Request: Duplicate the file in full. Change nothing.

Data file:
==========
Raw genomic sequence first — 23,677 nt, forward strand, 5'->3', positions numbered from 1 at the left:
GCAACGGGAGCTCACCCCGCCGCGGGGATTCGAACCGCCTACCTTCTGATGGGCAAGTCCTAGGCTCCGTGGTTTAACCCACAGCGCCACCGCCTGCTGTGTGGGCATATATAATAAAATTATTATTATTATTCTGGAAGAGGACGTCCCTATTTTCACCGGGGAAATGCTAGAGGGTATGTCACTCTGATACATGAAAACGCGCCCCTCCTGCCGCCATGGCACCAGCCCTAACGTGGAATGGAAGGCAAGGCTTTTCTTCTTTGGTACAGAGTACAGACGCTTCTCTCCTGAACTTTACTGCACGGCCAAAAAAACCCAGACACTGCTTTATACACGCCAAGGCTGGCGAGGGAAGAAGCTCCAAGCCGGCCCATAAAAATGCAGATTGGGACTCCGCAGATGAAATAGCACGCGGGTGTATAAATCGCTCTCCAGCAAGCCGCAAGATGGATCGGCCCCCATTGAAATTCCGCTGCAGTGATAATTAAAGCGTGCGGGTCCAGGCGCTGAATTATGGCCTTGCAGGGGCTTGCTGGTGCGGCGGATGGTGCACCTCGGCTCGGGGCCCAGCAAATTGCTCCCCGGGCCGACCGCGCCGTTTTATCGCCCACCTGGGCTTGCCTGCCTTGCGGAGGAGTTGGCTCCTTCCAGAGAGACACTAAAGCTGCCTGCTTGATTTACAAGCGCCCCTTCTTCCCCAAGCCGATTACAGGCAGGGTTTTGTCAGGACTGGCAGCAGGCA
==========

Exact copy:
Raw genomic sequence first — 23,677 nt, forward strand, 5'->3', positions numbered from 1 at the left:
GCAACGGGAGCTCACCCCGCCGCGGGGATTCGAACCGCCTACCTTCTGATGGGCAAGTCCTAGGCTCCGTGGTTTAACCCACAGCGCCACCGCCTGCTGTGTGGGCATATATAATAAAATTATTATTATTATTCTGGAAGAGGACGTCCCTATTTTCACCGGGGAAATGCTAGAGGGTATGTCACTCTGATACATGAAAACGCGCCCCTCCTGCCGCCATGGCACCAGCCCTAACGTGGAATGGAAGGCAAGGCTTTTCTTCTTTGGTACAGAGTACAGACGCTTCTCTCCTGAACTTTACTGCACGGCCAAAAAAACCCAGACACTGCTTTATACACGCCAAGGCTGGCGAGGGAAGAAGCTCCAAGCCGGCCCATAAAAATGCAGATTGGGACTCCGCAGATGAAATAGCACGCGGGTGTATAAATCGCTCTCCAGCAAGCCGCAAGATGGATCGGCCCCCATTGAAATTCCGCTGCAGTGATAATTAAAGCGTGCGGGTCCAGGCGCTGAATTATGGCCTTGCAGGGGCTTGCTGGTGCGGCGGATGGTGCACCTCGGCTCGGGGCCCAGCAAATTGCTCCCCGGGCCGACCGCGCCGTTTTATCGCCCACCTGGGCTTGCCTGCCTTGCGGAGGAGTTGGCTCCTTCCAGAGAGACACTAAAGCTGCCTGCTTGATTTACAAGCGCCCCTTCTTCCCCAAGCCGATTACAGGCAGGGTTTTGTCAGGACTGGCAGCAGGCA